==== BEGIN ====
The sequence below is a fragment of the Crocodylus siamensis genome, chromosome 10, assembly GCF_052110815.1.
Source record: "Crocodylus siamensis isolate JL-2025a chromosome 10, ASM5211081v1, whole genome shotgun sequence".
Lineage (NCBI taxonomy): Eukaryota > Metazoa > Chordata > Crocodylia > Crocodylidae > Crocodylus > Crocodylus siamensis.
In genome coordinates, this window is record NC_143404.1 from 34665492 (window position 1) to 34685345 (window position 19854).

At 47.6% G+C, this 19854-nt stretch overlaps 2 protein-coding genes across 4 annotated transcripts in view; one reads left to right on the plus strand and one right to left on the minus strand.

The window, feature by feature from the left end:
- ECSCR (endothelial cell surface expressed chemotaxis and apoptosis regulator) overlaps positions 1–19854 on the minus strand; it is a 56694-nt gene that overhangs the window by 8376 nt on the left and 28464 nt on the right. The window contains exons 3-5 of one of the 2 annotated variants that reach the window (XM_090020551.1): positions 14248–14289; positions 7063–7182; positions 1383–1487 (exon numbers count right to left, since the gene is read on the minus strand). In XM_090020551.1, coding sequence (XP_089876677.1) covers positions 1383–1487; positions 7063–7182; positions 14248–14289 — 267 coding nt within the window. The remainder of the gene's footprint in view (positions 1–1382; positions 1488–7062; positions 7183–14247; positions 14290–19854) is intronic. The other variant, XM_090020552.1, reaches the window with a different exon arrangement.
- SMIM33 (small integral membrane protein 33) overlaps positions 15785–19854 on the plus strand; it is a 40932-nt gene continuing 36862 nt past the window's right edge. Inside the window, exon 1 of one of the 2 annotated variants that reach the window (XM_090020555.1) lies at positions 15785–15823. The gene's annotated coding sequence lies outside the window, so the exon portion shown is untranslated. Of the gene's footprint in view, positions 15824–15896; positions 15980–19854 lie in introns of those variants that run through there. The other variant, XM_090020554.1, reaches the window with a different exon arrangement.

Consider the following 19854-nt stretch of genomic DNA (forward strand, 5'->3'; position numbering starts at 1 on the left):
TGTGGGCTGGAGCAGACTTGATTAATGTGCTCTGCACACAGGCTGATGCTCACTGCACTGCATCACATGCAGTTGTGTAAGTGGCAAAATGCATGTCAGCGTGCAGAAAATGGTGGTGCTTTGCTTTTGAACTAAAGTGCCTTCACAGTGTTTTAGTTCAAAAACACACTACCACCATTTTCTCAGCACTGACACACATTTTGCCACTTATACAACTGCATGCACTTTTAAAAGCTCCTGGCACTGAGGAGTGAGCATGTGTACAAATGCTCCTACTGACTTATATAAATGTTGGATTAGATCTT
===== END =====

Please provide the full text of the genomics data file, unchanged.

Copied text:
The sequence below is a fragment of the Crocodylus siamensis genome, chromosome 10, assembly GCF_052110815.1.
Source record: "Crocodylus siamensis isolate JL-2025a chromosome 10, ASM5211081v1, whole genome shotgun sequence".
Lineage (NCBI taxonomy): Eukaryota > Metazoa > Chordata > Crocodylia > Crocodylidae > Crocodylus > Crocodylus siamensis.
In genome coordinates, this window is record NC_143404.1 from 34665492 (window position 1) to 34685345 (window position 19854).

At 47.6% G+C, this 19854-nt stretch overlaps 2 protein-coding genes across 4 annotated transcripts in view; one reads left to right on the plus strand and one right to left on the minus strand.

The window, feature by feature from the left end:
- ECSCR (endothelial cell surface expressed chemotaxis and apoptosis regulator) overlaps positions 1–19854 on the minus strand; it is a 56694-nt gene that overhangs the window by 8376 nt on the left and 28464 nt on the right. The window contains exons 3-5 of one of the 2 annotated variants that reach the window (XM_090020551.1): positions 14248–14289; positions 7063–7182; positions 1383–1487 (exon numbers count right to left, since the gene is read on the minus strand). In XM_090020551.1, coding sequence (XP_089876677.1) covers positions 1383–1487; positions 7063–7182; positions 14248–14289 — 267 coding nt within the window. The remainder of the gene's footprint in view (positions 1–1382; positions 1488–7062; positions 7183–14247; positions 14290–19854) is intronic. The other variant, XM_090020552.1, reaches the window with a different exon arrangement.
- SMIM33 (small integral membrane protein 33) overlaps positions 15785–19854 on the plus strand; it is a 40932-nt gene continuing 36862 nt past the window's right edge. Inside the window, exon 1 of one of the 2 annotated variants that reach the window (XM_090020555.1) lies at positions 15785–15823. The gene's annotated coding sequence lies outside the window, so the exon portion shown is untranslated. Of the gene's footprint in view, positions 15824–15896; positions 15980–19854 lie in introns of those variants that run through there. The other variant, XM_090020554.1, reaches the window with a different exon arrangement.

Consider the following 19854-nt stretch of genomic DNA (forward strand, 5'->3'; position numbering starts at 1 on the left):
TGTGGGCTGGAGCAGACTTGATTAATGTGCTCTGCACACAGGCTGATGCTCACTGCACTGCATCACATGCAGTTGTGTAAGTGGCAAAATGCATGTCAGCGTGCAGAAAATGGTGGTGCTTTGCTTTTGAACTAAAGTGCCTTCACAGTGTTTTAGTTCAAAAACACACTACCACCATTTTCTCAGCACTGACACACATTTTGCCACTTATACAACTGCATGCACTTTTAAAAGCTCCTGGCACTGAGGAGTGAGCATGTGTACAAATGCTCCTACTGACTTATATAAATGTTGGATTAGATCTT